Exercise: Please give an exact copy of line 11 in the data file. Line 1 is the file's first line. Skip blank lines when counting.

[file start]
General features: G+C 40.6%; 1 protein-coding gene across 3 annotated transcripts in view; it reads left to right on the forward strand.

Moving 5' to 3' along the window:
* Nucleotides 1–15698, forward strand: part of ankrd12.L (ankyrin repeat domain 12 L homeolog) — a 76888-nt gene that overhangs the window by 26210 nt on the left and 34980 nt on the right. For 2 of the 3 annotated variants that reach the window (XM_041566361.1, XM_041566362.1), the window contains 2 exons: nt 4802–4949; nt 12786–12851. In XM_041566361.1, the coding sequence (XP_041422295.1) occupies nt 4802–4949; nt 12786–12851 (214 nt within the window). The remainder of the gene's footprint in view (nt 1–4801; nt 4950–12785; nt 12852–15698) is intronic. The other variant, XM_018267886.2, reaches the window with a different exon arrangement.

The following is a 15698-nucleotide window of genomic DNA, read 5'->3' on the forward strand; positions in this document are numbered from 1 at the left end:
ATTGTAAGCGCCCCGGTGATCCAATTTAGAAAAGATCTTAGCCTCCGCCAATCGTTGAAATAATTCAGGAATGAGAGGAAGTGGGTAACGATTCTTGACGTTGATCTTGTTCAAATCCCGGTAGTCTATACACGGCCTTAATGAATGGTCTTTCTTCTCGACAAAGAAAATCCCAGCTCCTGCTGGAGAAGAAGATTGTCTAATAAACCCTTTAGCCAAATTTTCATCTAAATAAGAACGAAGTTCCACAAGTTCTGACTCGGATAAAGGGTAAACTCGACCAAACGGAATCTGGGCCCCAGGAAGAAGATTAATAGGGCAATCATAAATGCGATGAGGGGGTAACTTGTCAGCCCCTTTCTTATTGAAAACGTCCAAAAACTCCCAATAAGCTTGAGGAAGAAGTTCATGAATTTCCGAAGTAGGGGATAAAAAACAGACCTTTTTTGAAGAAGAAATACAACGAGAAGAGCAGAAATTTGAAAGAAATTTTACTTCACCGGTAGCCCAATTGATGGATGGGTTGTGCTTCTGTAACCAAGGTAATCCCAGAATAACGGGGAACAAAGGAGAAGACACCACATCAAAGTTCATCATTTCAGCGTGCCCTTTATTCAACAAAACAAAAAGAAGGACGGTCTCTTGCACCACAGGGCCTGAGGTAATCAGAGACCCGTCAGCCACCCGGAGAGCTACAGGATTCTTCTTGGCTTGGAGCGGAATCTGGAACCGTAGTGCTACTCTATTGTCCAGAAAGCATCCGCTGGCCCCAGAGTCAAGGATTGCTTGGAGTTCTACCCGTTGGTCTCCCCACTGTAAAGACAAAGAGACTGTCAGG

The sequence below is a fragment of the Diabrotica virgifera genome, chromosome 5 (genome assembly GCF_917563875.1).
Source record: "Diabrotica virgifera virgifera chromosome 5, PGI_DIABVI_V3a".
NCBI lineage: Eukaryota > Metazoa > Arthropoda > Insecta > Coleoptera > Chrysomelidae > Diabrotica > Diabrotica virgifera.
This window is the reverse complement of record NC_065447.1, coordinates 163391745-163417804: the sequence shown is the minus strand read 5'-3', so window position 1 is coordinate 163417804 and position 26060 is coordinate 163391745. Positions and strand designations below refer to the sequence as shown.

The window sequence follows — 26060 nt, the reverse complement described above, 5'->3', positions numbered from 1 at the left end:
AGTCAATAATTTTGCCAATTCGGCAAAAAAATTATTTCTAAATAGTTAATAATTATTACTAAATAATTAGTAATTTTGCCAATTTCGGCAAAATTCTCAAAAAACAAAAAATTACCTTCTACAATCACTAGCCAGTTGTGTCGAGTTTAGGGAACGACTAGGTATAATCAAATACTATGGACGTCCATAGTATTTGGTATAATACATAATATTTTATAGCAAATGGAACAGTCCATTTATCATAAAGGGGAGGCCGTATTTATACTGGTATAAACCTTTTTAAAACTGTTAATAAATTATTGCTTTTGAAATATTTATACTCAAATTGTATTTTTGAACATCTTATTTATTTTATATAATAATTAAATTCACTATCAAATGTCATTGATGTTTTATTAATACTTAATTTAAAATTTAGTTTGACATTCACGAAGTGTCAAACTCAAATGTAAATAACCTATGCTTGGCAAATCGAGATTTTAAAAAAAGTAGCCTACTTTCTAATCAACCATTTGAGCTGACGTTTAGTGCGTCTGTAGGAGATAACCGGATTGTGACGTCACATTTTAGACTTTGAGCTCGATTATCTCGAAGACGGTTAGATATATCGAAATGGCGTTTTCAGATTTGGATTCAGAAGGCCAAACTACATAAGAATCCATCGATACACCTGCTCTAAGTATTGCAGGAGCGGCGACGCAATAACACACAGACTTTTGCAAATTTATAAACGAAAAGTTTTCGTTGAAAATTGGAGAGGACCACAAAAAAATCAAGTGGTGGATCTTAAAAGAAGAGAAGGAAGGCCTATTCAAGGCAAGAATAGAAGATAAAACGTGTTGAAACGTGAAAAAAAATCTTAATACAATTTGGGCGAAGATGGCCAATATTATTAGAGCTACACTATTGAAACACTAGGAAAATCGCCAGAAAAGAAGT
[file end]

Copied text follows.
AGTCAATAATTTTGCCAATTCGGCAAAAAAATTATTTCTAAATAGTTAATAATTATTACTAAATAATTAGTAATTTTGCCAATTTCGGCAAAATTCTCAAAAAACAAAAAATTACCTTCTACAATCACTAGCCAGTTGTGTCGAGTTTAGGGAACGACTAGGTATAATCAAATACTATGGACGTCCATAGTATTTGGTATAATACATAATATTTTATAGCAAATGGAACAGTCCATTTATCATAAAGGGGAGGCCGTATTTATACTGGTATAAACCTTTTTAAAACTGTTAATAAATTATTGCTTTTGAAATATTTATACTCAAATTGTATTTTTGAACATCTTATTTATTTTATATAATAATTAAATTCACTATCAAATGTCATTGATGTTTTATTAATACTTAATTTAAAATTTAGTTTGACATTCACGAAGTGTCAAACTCAAATGTAAATAACCTATGCTTGGCAAATCGAGATTTTAAAAAAAGTAGCCTACTTTCTAATCAACCATTTGAGCTGACGTTTAGTGCGTCTGTAGGAGATAACCGGATTGTGACGTCACATTTTAGACTTTGAGCTCGATTATCTCGAAGACGGTTAGATATATCGAAATGGCGTTTTCAGATTTGGATTCAGAAGGCCAAACTACATAAGAATCCATCGATACACCTGCTCTAAGTATTGCAGGAGCGGCGACGCAATAACACACAGACTTTTGCAAATTTATAAACGAAAAGTTTTCGTTGAAAATTGGAGAGGACCACAAAAAAATCAAGTGGTGGATCTTAAAAGAAGAGAAGGAAGGCCTATTCAAGGCAAGAATAGAAGATAAAACGTGTTGAAACGTGAAAAAAAATCTTAATACAATTTGGGCGAAGATGGCCAATATTATTAGAGCTACACTATTGAAACACTAGGAAAATCGCCAGAAAAGAAGT